By Jazz Monroe.
On April 21 of last year, Prince was found dead in an elevator shaft at his Paisley Park mansion in Chanhassen, Minnesota. A coroner later ruled he had died hours earlier of an overdose on the powerful painkiller fentanyl. But the circumstances that lead to the overdose remain shrouded in mystery, as the New York Times reports in a new article. Vital questions appear unanswered by investigators, whose inquiry was active as recently as February, according to the Times. Those questions include how Prince obtained the fatal fentanyl, and who, if anyone, should be held responsible for his death. Investigations involving Prince’s pharmacy records, doctors, and friends have apparently turned up little information; the Times suggests this indicates the fentanyl came from the black market.
The Times piece highlights that fentanyl, which can be 50 times stronger than heroin, had long been scarce on the black market, but returned in significant quantities last year, smuggled from China and Mexico. Several regulatory measures have been approved since Prince’s death, the Times reports. They include new D.E.A. limits on opioid manufacturing, and approval for two drugs that treat opioid dependence. Four types of fentanyl have also been banned in China.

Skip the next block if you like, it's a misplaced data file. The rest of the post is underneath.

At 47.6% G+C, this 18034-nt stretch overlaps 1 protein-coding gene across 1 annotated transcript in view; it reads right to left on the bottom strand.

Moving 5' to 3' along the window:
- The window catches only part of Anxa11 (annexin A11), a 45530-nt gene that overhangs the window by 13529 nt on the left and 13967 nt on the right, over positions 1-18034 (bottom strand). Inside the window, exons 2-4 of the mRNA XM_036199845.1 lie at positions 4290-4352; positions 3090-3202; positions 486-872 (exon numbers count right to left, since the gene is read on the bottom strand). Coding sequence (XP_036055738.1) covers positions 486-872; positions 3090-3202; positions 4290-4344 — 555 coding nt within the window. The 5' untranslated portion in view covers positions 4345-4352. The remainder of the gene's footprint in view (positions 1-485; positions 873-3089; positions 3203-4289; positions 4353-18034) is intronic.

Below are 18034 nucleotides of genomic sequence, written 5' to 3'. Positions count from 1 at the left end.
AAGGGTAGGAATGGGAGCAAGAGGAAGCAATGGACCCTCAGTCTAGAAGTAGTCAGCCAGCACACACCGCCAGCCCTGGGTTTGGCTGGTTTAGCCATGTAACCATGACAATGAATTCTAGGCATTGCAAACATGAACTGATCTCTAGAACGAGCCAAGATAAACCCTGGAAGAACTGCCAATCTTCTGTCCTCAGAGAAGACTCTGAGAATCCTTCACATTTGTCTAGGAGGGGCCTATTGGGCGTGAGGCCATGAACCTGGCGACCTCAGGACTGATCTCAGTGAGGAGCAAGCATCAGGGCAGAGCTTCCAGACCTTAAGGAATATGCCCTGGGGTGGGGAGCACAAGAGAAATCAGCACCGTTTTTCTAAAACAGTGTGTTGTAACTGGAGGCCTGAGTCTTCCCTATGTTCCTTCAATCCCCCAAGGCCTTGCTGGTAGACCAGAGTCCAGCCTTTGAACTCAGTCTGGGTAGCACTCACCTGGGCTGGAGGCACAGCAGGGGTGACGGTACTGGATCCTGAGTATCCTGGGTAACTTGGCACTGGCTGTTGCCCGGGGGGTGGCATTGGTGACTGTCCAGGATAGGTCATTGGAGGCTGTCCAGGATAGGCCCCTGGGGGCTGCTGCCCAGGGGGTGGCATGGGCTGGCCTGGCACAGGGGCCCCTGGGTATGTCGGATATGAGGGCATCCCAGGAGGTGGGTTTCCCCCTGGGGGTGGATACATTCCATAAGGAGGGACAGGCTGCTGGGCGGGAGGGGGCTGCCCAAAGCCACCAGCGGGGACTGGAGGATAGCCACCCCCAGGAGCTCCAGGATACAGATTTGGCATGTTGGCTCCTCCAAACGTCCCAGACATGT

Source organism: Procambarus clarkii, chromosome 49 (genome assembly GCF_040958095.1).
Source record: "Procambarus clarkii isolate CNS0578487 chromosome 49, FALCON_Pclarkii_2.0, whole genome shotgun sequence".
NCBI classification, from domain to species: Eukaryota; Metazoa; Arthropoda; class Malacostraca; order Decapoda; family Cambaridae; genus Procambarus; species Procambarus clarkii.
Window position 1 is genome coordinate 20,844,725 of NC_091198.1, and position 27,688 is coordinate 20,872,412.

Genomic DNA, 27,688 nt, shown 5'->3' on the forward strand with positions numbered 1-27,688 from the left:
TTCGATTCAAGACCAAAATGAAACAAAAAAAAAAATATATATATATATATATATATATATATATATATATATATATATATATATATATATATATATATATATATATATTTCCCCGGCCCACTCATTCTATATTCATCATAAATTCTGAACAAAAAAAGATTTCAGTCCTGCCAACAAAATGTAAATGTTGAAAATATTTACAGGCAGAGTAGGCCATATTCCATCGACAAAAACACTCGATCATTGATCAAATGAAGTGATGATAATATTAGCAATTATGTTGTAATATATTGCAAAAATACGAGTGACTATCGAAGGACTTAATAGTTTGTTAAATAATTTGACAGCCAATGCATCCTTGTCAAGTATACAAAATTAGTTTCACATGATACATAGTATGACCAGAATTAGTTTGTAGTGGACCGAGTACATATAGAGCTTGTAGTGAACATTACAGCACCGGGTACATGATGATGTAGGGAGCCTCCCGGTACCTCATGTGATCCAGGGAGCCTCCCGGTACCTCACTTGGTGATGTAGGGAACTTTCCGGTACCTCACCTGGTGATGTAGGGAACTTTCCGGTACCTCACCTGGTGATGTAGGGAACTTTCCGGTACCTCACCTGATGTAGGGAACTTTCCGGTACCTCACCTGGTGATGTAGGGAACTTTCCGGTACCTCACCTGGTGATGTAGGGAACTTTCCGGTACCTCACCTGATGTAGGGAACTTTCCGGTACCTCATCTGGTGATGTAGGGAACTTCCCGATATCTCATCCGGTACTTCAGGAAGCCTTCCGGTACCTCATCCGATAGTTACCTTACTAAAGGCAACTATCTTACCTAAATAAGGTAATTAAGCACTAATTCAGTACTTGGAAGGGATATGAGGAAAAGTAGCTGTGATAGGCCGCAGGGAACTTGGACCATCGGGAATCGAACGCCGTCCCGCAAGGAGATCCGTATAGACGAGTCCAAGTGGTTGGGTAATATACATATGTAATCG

The Times reports that two doctors who “became figures in the drama,” Dr. Michael T. Schulenberg, who treated Prince before his death, and Dr. Howard Kornfeld, who had been called to help Prince fight his addiction, both cooperated with investigators, but neither seems to be of “continuing interest to investigators.”
Dr. Chris Johnson, chairman of the Minnesota Department of Human Services Opioid Prescribing Work Group, told the Times, “Prince’s death has raised the profile of the opioid crisis even further. ... Even though Prince’s final dose and exit was illicit, the reason he needed it was because of the years of prescriptions that got him on that path.”
Read the full New York Times report here.
This story originally appeared on Pitchfork.
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